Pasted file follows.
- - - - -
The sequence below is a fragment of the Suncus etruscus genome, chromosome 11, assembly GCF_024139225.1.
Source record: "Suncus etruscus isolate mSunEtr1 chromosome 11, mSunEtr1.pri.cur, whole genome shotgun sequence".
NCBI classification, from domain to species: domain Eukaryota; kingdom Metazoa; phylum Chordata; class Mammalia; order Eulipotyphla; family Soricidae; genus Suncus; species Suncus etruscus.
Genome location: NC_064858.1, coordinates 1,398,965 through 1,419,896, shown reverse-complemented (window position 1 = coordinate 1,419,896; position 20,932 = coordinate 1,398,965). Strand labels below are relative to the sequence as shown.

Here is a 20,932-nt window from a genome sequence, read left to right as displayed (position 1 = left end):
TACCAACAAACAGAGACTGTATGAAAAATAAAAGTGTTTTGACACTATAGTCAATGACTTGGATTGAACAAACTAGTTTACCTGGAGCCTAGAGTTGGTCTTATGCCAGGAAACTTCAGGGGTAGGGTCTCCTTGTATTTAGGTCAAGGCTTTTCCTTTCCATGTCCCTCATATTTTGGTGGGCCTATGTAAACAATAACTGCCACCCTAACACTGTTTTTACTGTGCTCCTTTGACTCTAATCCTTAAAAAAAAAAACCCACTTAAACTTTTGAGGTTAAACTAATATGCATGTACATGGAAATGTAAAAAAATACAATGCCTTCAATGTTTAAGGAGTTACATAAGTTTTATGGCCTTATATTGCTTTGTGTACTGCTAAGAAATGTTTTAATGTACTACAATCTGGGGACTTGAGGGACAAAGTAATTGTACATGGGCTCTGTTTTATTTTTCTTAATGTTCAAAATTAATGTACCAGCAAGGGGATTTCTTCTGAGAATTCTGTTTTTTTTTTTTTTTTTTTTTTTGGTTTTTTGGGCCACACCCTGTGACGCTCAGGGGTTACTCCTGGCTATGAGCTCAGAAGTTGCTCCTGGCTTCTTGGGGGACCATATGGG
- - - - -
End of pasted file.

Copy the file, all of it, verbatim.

The sequence below is a fragment of the Suncus etruscus genome, chromosome 11, assembly GCF_024139225.1.
Source record: "Suncus etruscus isolate mSunEtr1 chromosome 11, mSunEtr1.pri.cur, whole genome shotgun sequence".
NCBI classification, from domain to species: domain Eukaryota; kingdom Metazoa; phylum Chordata; class Mammalia; order Eulipotyphla; family Soricidae; genus Suncus; species Suncus etruscus.
Genome location: NC_064858.1, coordinates 1,398,965 through 1,419,896, shown reverse-complemented (window position 1 = coordinate 1,419,896; position 20,932 = coordinate 1,398,965). Strand labels below are relative to the sequence as shown.

Here is a 20,932-nt window from a genome sequence, read left to right as displayed (position 1 = left end):
TACCAACAAACAGAGACTGTATGAAAAATAAAAGTGTTTTGACACTATAGTCAATGACTTGGATTGAACAAACTAGTTTACCTGGAGCCTAGAGTTGGTCTTATGCCAGGAAACTTCAGGGGTAGGGTCTCCTTGTATTTAGGTCAAGGCTTTTCCTTTCCATGTCCCTCATATTTTGGTGGGCCTATGTAAACAATAACTGCCACCCTAACACTGTTTTTACTGTGCTCCTTTGACTCTAATCCTTAAAAAAAAAAACCCACTTAAACTTTTGAGGTTAAACTAATATGCATGTACATGGAAATGTAAAAAAATACAATGCCTTCAATGTTTAAGGAGTTACATAAGTTTTATGGCCTTATATTGCTTTGTGTACTGCTAAGAAATGTTTTAATGTACTACAATCTGGGGACTTGAGGGACAAAGTAATTGTACATGGGCTCTGTTTTATTTTTCTTAATGTTCAAAATTAATGTACCAGCAAGGGGATTTCTTCTGAGAATTCTGTTTTTTTTTTTTTTTTTTTTTTTGGTTTTTTGGGCCACACCCTGTGACGCTCAGGGGTTACTCCTGGCTATGAGCTCAGAAGTTGCTCCTGGCTTCTTGGGGGACCATATGGG